The massive Xiaolangdi Reservoir on the upper reaches of the Yellow River, China's second longest waterway, has prevented some 900 million tons of silt flowing to the lower reaches since it started filling in Oct. 1999.
According to a source from the Xiaolangdi reservoir construction administrative bureau, this has greatly relieved the long-time severe build up of silt in the river's lower reaches.
Before 1949, an average 1.6 billion tons of silt flowed through the river every year, raising the level of the riverbed in the lower reaches by 10 centimeters annually and forcing flood embankments to be built along the banks, the source said.
With the passage of time, the Yellow River rose higher than the surrounding countryside and gained the notorious nickname of "the river above ground".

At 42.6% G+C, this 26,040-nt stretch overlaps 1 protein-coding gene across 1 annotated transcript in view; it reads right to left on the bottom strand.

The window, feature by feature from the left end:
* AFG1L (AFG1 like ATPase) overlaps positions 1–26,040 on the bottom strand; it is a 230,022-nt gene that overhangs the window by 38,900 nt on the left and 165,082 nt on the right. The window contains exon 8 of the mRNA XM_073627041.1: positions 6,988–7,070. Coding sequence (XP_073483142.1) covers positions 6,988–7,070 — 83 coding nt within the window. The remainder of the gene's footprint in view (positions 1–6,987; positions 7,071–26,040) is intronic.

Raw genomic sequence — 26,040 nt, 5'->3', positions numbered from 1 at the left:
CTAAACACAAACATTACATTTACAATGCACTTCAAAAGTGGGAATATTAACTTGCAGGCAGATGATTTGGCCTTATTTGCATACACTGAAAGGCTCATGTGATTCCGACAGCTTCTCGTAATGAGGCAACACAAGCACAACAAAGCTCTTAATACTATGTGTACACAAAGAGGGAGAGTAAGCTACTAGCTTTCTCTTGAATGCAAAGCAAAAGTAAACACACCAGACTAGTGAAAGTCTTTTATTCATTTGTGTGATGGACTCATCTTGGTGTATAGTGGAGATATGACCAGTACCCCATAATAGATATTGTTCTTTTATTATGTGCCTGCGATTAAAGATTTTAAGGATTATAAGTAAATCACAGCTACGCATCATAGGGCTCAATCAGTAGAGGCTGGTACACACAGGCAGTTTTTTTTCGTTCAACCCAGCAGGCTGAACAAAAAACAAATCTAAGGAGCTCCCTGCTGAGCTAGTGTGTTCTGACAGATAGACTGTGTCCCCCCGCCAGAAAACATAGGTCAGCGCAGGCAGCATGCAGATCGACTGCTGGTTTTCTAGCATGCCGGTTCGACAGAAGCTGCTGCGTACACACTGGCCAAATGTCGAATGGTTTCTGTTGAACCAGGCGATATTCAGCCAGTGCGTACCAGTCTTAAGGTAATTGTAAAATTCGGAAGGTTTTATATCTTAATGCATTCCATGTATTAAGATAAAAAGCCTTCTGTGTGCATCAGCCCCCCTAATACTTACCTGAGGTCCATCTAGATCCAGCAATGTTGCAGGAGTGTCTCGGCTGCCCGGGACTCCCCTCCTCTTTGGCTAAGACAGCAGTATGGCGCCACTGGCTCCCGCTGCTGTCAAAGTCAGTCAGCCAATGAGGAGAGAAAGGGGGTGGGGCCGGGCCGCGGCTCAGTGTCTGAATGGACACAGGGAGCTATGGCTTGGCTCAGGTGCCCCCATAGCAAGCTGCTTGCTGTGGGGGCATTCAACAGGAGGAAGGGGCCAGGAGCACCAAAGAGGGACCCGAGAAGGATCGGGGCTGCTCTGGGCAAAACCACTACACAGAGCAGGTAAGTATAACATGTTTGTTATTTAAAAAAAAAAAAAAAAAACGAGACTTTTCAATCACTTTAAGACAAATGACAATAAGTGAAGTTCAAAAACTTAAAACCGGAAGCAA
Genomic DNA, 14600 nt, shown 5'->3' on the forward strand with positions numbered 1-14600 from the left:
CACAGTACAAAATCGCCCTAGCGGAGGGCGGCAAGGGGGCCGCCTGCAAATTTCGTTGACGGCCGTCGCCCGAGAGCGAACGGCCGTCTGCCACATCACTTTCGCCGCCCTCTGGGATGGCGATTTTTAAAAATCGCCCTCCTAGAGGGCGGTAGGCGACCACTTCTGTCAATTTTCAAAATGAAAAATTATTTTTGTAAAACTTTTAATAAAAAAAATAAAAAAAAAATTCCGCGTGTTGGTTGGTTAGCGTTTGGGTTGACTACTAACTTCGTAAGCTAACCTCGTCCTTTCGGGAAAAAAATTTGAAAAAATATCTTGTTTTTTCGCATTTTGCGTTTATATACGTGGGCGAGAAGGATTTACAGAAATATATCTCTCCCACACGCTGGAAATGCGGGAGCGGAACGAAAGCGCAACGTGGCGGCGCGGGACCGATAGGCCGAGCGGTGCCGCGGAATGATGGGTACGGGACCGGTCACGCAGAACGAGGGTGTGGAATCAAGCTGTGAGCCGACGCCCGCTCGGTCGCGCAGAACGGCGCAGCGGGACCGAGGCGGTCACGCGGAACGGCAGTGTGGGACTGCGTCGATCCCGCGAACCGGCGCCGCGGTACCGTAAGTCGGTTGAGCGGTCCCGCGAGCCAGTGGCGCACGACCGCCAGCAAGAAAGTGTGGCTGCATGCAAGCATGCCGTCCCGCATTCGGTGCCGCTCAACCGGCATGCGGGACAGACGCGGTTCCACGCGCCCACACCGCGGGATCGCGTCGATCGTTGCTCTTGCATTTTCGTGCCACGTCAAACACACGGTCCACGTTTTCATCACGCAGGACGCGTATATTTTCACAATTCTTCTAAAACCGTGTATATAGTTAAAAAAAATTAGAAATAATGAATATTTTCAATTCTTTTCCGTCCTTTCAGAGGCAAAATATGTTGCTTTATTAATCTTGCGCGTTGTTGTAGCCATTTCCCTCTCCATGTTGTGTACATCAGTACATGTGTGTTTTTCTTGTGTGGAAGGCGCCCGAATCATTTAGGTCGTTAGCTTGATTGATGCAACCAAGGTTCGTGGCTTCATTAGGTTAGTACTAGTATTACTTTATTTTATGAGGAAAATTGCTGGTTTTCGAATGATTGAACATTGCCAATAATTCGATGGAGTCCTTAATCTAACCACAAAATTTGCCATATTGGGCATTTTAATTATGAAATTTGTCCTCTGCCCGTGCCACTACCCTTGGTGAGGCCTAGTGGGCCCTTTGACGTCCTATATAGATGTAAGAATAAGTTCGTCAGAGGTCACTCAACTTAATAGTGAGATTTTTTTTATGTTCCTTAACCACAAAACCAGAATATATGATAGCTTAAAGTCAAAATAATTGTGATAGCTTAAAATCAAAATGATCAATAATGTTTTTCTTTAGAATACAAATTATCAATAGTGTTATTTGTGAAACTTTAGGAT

After the People's Republic of China was founded in October 1949, the central government continued to extend and consolidate the original embankments until they were more than 1,300 km long and able to repeatedly resist flood scourges.
However, the build up of silt in the river's lower reaches was still severe, with 400 million tons filling up the riverbed every year.
The Xiaolangdi reservoir was designed to hold 12.65 billion cubic meters of water and 7.6 billion cubic meters of silt, said Liao Yiwei, deputy director of the Yellow River Water Resources Committee. When the reservoir was full, its dam would block up to 10 billion tons of silt so that the riverbed level in the lower reaches would stabilize for the next 20 years.
(Xinhua News Agency February 10, 2003)